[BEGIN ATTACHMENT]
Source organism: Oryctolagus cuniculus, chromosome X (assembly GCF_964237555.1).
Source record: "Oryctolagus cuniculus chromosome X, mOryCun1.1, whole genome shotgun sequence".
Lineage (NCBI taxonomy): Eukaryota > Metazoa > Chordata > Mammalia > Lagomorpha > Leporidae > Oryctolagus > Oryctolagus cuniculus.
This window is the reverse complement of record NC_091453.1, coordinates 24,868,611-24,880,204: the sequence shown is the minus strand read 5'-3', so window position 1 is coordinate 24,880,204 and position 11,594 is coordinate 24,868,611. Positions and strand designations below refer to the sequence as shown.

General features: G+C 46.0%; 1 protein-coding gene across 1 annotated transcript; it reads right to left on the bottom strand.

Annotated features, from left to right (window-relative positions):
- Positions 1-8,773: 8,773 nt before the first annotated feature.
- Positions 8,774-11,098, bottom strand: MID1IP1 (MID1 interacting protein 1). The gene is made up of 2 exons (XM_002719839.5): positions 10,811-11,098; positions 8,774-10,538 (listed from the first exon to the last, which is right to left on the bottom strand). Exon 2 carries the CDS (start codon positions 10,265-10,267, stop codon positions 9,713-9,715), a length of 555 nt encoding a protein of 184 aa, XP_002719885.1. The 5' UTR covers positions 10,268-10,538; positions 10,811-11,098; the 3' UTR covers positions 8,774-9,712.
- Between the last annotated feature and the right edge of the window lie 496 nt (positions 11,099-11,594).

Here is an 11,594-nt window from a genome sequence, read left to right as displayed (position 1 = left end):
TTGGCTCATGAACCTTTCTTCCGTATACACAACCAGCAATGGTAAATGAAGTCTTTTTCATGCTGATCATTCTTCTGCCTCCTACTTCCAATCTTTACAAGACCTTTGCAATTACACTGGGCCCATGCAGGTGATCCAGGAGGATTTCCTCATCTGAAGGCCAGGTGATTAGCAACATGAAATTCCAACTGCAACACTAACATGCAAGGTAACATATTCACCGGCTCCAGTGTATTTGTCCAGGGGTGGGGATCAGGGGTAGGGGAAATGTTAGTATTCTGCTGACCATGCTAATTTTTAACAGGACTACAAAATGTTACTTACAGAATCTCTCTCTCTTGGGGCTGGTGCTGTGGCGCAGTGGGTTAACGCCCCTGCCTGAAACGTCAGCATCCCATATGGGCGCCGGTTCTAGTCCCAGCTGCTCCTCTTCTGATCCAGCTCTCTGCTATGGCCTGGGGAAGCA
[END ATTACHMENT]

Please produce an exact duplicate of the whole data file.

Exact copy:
Source organism: Oryctolagus cuniculus, chromosome X (assembly GCF_964237555.1).
Source record: "Oryctolagus cuniculus chromosome X, mOryCun1.1, whole genome shotgun sequence".
Lineage (NCBI taxonomy): Eukaryota > Metazoa > Chordata > Mammalia > Lagomorpha > Leporidae > Oryctolagus > Oryctolagus cuniculus.
This window is the reverse complement of record NC_091453.1, coordinates 24,868,611-24,880,204: the sequence shown is the minus strand read 5'-3', so window position 1 is coordinate 24,880,204 and position 11,594 is coordinate 24,868,611. Positions and strand designations below refer to the sequence as shown.

General features: G+C 46.0%; 1 protein-coding gene across 1 annotated transcript; it reads right to left on the bottom strand.

Annotated features, from left to right (window-relative positions):
- Positions 1-8,773: 8,773 nt before the first annotated feature.
- Positions 8,774-11,098, bottom strand: MID1IP1 (MID1 interacting protein 1). The gene is made up of 2 exons (XM_002719839.5): positions 10,811-11,098; positions 8,774-10,538 (listed from the first exon to the last, which is right to left on the bottom strand). Exon 2 carries the CDS (start codon positions 10,265-10,267, stop codon positions 9,713-9,715), a length of 555 nt encoding a protein of 184 aa, XP_002719885.1. The 5' UTR covers positions 10,268-10,538; positions 10,811-11,098; the 3' UTR covers positions 8,774-9,712.
- Between the last annotated feature and the right edge of the window lie 496 nt (positions 11,099-11,594).

Here is an 11,594-nt window from a genome sequence, read left to right as displayed (position 1 = left end):
TTGGCTCATGAACCTTTCTTCCGTATACACAACCAGCAATGGTAAATGAAGTCTTTTTCATGCTGATCATTCTTCTGCCTCCTACTTCCAATCTTTACAAGACCTTTGCAATTACACTGGGCCCATGCAGGTGATCCAGGAGGATTTCCTCATCTGAAGGCCAGGTGATTAGCAACATGAAATTCCAACTGCAACACTAACATGCAAGGTAACATATTCACCGGCTCCAGTGTATTTGTCCAGGGGTGGGGATCAGGGGTAGGGGAAATGTTAGTATTCTGCTGACCATGCTAATTTTTAACAGGACTACAAAATGTTACTTACAGAATCTCTCTCTCTTGGGGCTGGTGCTGTGGCGCAGTGGGTTAACGCCCCTGCCTGAAACGTCAGCATCCCATATGGGCGCCGGTTCTAGTCCCAGCTGCTCCTCTTCTGATCCAGCTCTCTGCTATGGCCTGGGGAAGCA